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Isolation-For those who are diagnosed with COVID-19

Isolation: separating an individual who has symptoms or has been diagnosed with COVID-19 from people who are not sick. Separating them from others prevents healthy individuals from being exposed and becoming sick as well.

  • For more information about isolation, see the Isolation and Quarantine page by Colorado Department of Public Health and Environment. 

To report results from rapid at-home COVID-19 tests, please visit this page.

Quarantine-For those who have been exposed to COVID-19

Quarantine: prevents the ongoing spread of the virus to other people by individuals who know they have been exposed or are likely to have been exposed, but do not yet know if they have been infected. It’s a precaution and an effective tool to prevent viral spread since people infected with COVID-19 can be contagious even without having symptoms.

  • For more information about quarantining, see the Isolation and Quarantine page by the Colorado Department of Public Health & Environment.

Calculating an Isolation or Quarantine Period

The following tool from the CDC can assist with calculating the length of time you should isolate or quarantine. Select "get started" to access the calculator. 

 

Frequently Asked Questions

It can be hard to tell if symptoms are from COVID-19 vs. from other respiratory diseases like the flu or a cold. Generally, if someone has at least two minor symptoms like a fever, chills, muscle aches, or headache, or have one major symptom like a cough, shortness of breath, or loss of taste or smell and we know they came into contact with someone who tested positive for COVID-19, this would be considered a probable COVID-19 infection and you should isolate. 

We recommend that anyone who has COVID-like symptoms get tested. Many local healthcare providers can test if someone has symptoms and there are many community testing sites available for those who do not have a healthcare provider locally.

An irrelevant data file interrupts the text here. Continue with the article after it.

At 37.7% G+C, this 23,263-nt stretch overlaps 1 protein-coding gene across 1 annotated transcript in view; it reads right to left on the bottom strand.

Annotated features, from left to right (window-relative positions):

If you receive a negative molecular test (not an antigen or at-home test) after being determined to be a probable case, then you may be asked to discontinue isolation protocols and follow quarantine protocols based on your recent exposure.

It can take up to 14 days to develop symptoms and or test positive after an exposure. If someone does not have symptoms of COVID-19, the quarantine period may end after the 5th day after being exposed to someone with COVID-19. People who have been exposed to COVID-19 should consider testing on day 5 after exposure and should mask for 5 days after discontinuing quarantine. 

Individuals may be quarantined based on the last day they were in contact with someone who has COVID-19. Different end dates mean they were last in contact with someone who has COVID-19 on different days. 

The following situations are considered a household exposure requiring individuals to quarantine:

  • Close contact with a household member regardless of mask usage who is positive or presumed to be positive in the 2 days prior to their symptoms onset or positive test date (day 0) if asymptomatic and a full 5 days after.
  • Close contact with a household member who is positive or presumed to be positive on days 6-10 after their symptoms starting or positive test if asymptomatic (day 0) and they were unmasked
    • Quarantine may still be required for household members even where masks were worn days 6-10 if the situation is determined to be high risk where masking may not be protective.  

These guidelines were developed by the CDC for general community exposures (ex: going to the grocery store). Most household situations present a much higher risk of transmission than your average community exposure. There are steps you can take to reduce the risk of exposure to your household contacts during your infectious period. These recommendations do not fully eliminate the risk of exposure.  

  • Stay in a separate room from other household members through the entire 10 day infectious period, if possible.
  • Use a separate bathroom, if possible.
  • Take steps to improve ventilation at home, if possible.
  • Avoid sharing personal household items, like cups, towels, and utensils.
  • Wear a well-fitting mask when you need to be around other people in the household.

The CDC also provides these requirements for isolation that are specific to households:

  • Continue to wear a well-fitting mask around others at home and in public for 5 additional days (day 6 through day 10) after the end of your 5-day isolation period.